Reading Seattle #12 — Greenlake Branch

Date of visit: April 19th, 2018

I was in Greenlake taking dance classes at Exit Space / the NEST in preparation for classes in the Ailey Experience Tour. Which is to say, they have a show in Seattle, some company members come here a week early to teach some kids (and adults, but mostly kids). I was really in it for the Horton class, which was as great as I’d hoped.

But I’m not sure my two-week preparatory run-up to the weekend was actually helpful; I took a whole bunch of modern dance classes at Velocity Dance Center and Exit Space, and there were so many different styles, none of which were anything like Horton (i.e. what most of my intro to modern dance class in college was, it turns out). I also talked to my friend Ellen afterward, who took some modern dance at Boston University, and we had the same shared vocabulary of familiar Horton-y moves.

Is there like, coastal dance drift?

Uhhh, anyway, before class, I went to the library and then went to Peet’s Coffee to start reading. I got a hibiscus herbal iced tea.

Goodbye, Vitamin (Rachel Khoong) — Another book by an Asian woman who went to a school Lu didn’t get into who writes about a facet of her life in her 20s! I mean, in the book, the protagonist seemed to drop out? of an unnamed school in New Haven (maybe it was Albertus Magnus, lol), moves to SF to be a somnograph tech with her boyfriend; they break up and she moves back home to be with her father, who is in decline due to Alzheimer’s.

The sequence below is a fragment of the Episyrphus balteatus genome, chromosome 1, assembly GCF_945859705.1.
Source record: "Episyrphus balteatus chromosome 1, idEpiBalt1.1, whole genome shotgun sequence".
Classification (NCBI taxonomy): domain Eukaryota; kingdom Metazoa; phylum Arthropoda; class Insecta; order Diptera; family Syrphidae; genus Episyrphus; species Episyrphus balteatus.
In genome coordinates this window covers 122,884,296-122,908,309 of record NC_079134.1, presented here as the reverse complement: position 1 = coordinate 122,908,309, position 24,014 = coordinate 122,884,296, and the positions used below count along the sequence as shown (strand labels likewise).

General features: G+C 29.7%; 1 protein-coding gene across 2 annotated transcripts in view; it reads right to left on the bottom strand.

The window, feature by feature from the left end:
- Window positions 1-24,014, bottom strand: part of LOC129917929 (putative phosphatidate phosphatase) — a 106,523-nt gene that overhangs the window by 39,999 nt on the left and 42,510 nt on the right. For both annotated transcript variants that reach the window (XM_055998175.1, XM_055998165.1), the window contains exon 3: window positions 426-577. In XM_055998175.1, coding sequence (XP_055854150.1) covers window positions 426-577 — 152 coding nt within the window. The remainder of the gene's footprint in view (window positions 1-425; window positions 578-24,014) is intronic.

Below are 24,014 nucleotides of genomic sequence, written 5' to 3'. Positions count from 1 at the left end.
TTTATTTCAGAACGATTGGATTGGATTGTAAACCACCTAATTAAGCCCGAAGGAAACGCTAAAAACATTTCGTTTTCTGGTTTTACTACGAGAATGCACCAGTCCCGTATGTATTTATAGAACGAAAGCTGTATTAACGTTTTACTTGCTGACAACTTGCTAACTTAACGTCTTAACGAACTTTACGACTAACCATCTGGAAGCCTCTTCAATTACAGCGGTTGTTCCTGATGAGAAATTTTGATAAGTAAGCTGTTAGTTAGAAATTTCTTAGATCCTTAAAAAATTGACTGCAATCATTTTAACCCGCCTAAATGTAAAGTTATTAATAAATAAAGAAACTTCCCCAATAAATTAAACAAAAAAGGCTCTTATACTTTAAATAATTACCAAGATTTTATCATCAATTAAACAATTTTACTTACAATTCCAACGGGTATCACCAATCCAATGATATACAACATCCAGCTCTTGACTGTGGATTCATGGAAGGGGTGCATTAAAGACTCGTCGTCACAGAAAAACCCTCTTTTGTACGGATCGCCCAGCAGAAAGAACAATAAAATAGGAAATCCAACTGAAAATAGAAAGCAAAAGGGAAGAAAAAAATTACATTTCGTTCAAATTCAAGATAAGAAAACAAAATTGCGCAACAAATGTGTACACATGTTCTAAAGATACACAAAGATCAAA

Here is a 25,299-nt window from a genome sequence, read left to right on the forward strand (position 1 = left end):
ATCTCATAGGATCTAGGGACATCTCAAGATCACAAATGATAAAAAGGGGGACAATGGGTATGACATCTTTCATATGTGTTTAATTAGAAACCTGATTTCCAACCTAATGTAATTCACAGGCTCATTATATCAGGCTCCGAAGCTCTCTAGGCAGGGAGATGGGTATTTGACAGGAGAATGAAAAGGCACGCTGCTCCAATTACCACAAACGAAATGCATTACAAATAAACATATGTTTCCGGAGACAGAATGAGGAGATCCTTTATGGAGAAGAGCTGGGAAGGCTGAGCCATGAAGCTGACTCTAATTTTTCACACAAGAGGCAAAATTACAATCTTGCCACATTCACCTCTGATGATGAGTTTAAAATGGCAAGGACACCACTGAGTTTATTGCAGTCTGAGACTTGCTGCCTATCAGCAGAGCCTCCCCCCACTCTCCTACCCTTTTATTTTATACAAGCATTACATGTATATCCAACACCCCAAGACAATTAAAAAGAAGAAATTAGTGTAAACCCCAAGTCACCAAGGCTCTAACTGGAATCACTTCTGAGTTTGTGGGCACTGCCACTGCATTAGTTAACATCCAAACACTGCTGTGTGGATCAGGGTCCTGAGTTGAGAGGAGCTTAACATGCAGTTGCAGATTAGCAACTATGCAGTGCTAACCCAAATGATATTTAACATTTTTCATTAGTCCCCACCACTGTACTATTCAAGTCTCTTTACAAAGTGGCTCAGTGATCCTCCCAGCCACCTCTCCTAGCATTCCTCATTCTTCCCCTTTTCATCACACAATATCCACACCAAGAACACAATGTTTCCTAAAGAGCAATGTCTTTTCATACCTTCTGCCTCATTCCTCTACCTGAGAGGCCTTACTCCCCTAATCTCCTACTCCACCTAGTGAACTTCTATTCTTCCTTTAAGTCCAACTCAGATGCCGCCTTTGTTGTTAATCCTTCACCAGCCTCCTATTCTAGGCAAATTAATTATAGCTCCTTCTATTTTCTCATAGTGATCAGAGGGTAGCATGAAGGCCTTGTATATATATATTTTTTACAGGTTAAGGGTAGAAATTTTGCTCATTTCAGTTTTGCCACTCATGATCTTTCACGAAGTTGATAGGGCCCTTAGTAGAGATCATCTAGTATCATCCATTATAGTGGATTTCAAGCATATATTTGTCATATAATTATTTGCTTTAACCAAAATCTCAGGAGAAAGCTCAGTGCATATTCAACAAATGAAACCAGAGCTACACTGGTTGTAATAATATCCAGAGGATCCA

It’s a series of adorable sketches. Lots of punny jokes; it kind of feels like the author has been keeping a notebook of adorable punny sketches and needed a reason to stitch them together. The protagonist also drinks a lot, which I appreciate.

Interpreter of Maladies (Jhumpa Lahiri) — One year during college I coerced a classmate into taking me home over spring break, and with his parents, we watched a long sad movie about the partition of India after the British left. I’m not proud of this, but I am glad that I got some minimal base knowledge of that conflict, because it’s prominent in a few stories in this collection.

The theme seems to be betrayal, or departure, if it’s positive. They’re moving stories.

Fear of Dying (Erica Jong) — Bookend? Sequel? to Fear of Flying, Jong’s seminal novel where the protagonist, Isadora Wing, fully embraced her sexuality. This book is about Isadora’s friend, Vanessa, who is in a loving but sexless marriage with parents who are dying and a daughter who is pregnant. Seeking life for herself, she signs up on a site,, for some NSA sex.

Shrug; I don’t relate to her at all. Will I marry a very rich man? no. do I orgasm from vaginal intercourse? no. do I believe that circumcision is what drives Jewish men to marry Asian / black girls? [page 204, I’m not kidding, folks, she goes on about this for a while] ….no?

Good ridda

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